WHM: Official Documents Exercise Question 4 - Who was the primary audience for the document? le width=100%>

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Be the Historian!

Who was the primary audience for the document?

Read the following decree and answer the questions in the boxes to the right.

“Decree of Leopold II, King of the Belgians, Sovereign of the Independent State of the Congo, Regarding Settlements for African Children, 21 July 1890”

To all present and to come, greeting:

Whereas it is expedient to make provision for the protection of those children who have been victims of the Slave Trade; and

Whereas it is the general duty of the State to assume the guardianship of abandoned children, or of those whose parents do not fulfill their duties;

Now, therefore, on the proposal of our Administrator-General of the Foreign Department, we have decreed and do hereby decree:--

ARTICLE I. The State shall assume the guardianship of children liberated in consequence of the arrest and dispersal of a convoy of slaves; of fugitive slaves who demand such protection, of children forsaken, abandoned, or orphans, and of those whose parents do not fulfill their duty with regard to maintaining and educating them.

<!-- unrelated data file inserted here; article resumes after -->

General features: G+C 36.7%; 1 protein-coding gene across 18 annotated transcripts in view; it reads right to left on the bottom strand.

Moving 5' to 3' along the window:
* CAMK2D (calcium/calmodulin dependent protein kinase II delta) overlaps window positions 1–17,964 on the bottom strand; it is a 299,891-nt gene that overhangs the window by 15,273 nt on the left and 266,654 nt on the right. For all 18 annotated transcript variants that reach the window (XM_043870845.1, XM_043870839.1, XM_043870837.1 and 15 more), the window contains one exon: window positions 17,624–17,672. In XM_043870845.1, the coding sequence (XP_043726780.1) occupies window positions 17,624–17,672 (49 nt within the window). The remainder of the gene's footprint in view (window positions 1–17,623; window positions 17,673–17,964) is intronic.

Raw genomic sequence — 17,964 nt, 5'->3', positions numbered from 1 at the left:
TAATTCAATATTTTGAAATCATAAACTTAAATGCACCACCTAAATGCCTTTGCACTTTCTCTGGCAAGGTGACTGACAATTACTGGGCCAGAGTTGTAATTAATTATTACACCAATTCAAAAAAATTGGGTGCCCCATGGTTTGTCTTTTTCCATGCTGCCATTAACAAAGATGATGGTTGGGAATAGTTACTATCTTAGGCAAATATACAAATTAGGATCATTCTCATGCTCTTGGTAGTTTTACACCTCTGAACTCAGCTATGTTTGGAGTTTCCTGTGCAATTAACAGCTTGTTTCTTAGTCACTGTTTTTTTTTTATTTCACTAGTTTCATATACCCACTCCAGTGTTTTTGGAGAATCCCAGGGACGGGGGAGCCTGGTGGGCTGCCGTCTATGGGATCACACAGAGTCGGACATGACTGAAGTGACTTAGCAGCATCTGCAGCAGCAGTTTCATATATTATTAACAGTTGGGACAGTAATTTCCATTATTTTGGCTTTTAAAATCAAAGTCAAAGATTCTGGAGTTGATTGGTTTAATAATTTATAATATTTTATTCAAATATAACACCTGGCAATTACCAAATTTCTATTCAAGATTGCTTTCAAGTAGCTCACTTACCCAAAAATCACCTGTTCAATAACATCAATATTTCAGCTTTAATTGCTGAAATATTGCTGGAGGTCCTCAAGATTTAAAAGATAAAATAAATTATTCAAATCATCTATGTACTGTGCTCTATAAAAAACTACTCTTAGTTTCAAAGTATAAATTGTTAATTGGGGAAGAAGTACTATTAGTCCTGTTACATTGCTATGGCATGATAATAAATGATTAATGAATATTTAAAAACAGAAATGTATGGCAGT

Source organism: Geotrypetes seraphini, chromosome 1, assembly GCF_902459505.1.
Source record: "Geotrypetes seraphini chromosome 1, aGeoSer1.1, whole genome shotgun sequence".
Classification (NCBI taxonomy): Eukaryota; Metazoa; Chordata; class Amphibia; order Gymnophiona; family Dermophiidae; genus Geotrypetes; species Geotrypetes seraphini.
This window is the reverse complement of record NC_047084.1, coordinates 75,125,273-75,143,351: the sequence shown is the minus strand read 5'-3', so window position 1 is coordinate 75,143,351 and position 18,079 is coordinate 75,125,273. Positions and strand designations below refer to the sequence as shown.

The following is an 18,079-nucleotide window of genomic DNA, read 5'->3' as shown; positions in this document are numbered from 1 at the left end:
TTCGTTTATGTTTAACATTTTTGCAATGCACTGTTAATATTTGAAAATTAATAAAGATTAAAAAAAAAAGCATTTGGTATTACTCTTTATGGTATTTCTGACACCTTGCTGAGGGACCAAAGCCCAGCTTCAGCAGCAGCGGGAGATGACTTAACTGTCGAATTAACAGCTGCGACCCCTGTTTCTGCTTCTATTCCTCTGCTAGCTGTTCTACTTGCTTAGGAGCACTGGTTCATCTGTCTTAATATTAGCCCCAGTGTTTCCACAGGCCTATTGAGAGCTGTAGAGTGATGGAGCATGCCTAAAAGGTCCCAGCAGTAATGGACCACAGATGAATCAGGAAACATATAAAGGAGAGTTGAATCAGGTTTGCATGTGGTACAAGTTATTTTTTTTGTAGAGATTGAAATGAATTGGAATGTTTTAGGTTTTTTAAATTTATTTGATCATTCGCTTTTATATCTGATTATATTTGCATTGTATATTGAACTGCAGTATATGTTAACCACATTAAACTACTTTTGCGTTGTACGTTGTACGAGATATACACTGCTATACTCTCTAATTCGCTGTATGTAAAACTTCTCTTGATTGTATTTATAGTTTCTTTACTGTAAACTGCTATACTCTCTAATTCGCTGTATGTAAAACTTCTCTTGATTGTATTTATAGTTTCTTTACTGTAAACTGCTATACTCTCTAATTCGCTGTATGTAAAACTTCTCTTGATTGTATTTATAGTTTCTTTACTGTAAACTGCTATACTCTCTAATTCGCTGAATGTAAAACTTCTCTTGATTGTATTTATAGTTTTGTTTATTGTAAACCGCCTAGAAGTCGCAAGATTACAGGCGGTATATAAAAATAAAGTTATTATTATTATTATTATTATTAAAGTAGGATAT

They shall be provided with the means of livelihood and a practical education, and established in life.

ARTICLE II. With this object agricultural and professional settlements shall be established, which shall admit not only such children as come under the definitions of Article I, but, as far as may be, those children who shall ask to be admitted.

ARTICLE III. From the day of their admission the children shall be placed exclusively under the guardianship of the State, to which they shall remain subject, and shall be liable to work, at the discretion of the Governor-General, up to the expiration of their twenty-fifth year in return for maintenance, food, lodging, and free medical attention.

1. How might his audiences have shaped the decree?
2. How might his audiences have responded to the decree?
3. Do you have any reasons to doubt the seeming benevolence of this decree?

Save your notes, and listen to Professor Carton’s commentary